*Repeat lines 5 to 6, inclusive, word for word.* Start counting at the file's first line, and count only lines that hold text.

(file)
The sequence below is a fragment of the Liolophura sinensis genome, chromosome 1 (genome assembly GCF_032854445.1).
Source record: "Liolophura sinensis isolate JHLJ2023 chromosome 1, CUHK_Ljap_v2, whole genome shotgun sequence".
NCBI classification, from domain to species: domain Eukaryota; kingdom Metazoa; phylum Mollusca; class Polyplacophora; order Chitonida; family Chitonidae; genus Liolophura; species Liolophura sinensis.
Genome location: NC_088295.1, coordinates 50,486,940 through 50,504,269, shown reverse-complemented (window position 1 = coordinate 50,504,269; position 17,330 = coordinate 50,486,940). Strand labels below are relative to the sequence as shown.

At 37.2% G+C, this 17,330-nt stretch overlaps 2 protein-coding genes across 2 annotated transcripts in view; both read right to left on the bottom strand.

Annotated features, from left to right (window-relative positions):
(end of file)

At 37.2% G+C, this 17,330-nt stretch overlaps 2 protein-coding genes across 2 annotated transcripts in view; both read right to left on the bottom strand.

Annotated features, from left to right (window-relative positions):